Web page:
The economy and much of our way of life has been shut down for about a week now and some folks are thinking that’s enough, that we’re over the hump. But here’s a reality check from Dr. Fauci, as of yesterday.

We are in the escalating phase of a very serious pandemic. That is a fact. We have got to realize that and to prepare and respond. It is not, as it were, under control. Because it’s still going up. Are we trying to control it? Yes. Are we having an impact? We are doing some rather dramatic things. California shutting down. New York doing the same thing. And for the country in general, the physical separation. So even though the infection is going up, there’s no doubt that what we are doing is having an impact.

That being said, there does need to be a plan to restart the economy and get things back to ‘normal’. But it won’t be simple and it won’t be soon, definitely not by Easter. And we have to consider the potential of a resurgence of infections in the fall.

Local media around the country are covering the coronavirus crisis under stress, both from the virus itself and from the impact of budget cuts. But it’s the “story of a lifetime” and outlets are going above and beyond in their efforts. Harvey Leonard is still forecasting the weather but these days it’s from his living room.

And in an alternate universe somewhere, we listened to Bill Gates back in 2015 and none of this ever happened.

Escape from New York

Wednesday, March 25th. It’s International Waffle Day. (Talk about bad timing.)

New York is now the coronavirus epicenter and things are getting worse. People who have been in the city recently are being encouraged to self quarantine for 14 days. (I’m in that boat, unfortunately. My sentence will be up on Saturday.) There are more than 15,000 cases in the city. The NYPD has 200 cases. For a sense of what’s going on in the hospitals check out this Twitter thread by an ER doctor at Columbia.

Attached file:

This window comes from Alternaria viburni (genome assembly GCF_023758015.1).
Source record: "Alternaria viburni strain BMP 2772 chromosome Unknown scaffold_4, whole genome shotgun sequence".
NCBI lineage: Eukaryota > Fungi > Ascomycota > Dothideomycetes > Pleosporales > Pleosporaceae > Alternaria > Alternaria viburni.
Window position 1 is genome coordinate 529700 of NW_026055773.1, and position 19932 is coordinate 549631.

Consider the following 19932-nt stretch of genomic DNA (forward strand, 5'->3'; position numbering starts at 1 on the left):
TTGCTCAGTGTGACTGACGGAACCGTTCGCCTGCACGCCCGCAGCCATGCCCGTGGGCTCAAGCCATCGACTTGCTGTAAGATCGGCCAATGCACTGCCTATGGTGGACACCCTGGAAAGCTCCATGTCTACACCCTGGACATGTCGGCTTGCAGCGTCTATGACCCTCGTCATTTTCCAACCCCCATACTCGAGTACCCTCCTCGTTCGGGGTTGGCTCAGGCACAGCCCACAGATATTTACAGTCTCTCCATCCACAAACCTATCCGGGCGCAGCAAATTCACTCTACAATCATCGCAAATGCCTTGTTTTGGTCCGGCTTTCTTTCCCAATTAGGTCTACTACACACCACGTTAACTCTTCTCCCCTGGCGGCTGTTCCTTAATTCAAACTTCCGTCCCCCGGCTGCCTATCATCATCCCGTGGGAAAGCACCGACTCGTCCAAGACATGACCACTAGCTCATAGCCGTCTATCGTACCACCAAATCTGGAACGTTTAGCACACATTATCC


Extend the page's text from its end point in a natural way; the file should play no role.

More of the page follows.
New Orleans is also blowing up with cases. How could that have happened? Seems pretty obvious in hindsight.

Covid-19 fatality rates are beginning to come into focus. New Zealand researchers estimate the real-world range to be between 0.25%–3.0%. The actual disease fatality rate may be closer to the low end, but that assumes testing and treatment are readily available and are of high quality. With shortages of equipment and an overburdened health care system, the number will tend to be at the higher end of the range.

We might want to keep an eye on Brazil. It sounds like Bolsonaro is playing Russian roulette with the virus. Sweden also seems to be going it’s own way.

And at least one person who went to a coronavirus party received a surprise parting gift.

News fatigue

Tuesday. The 24th of March. Market futures are green and the sun’s coming out.

Seventeen days is a long time.

The daily onslaught of depressing news is taking its toll. People are tired of hearing that things are going to get worse before they get better. But it’s still important to hear bad news even if it’s old news, as long as it’s accurate. It’s disappointing that certain officials are winging it when it comes to informing the public, particularly when it comes to miracle cures. There are real consequences. It’s usually a better idea to let the science work itself out before speculating or making promises, especially when you’re speaking from on high.

Massachusetts is locking down at noon. There are 777 cases in the state as of this morning. The largest proportion appear to be 40 to 49 years old.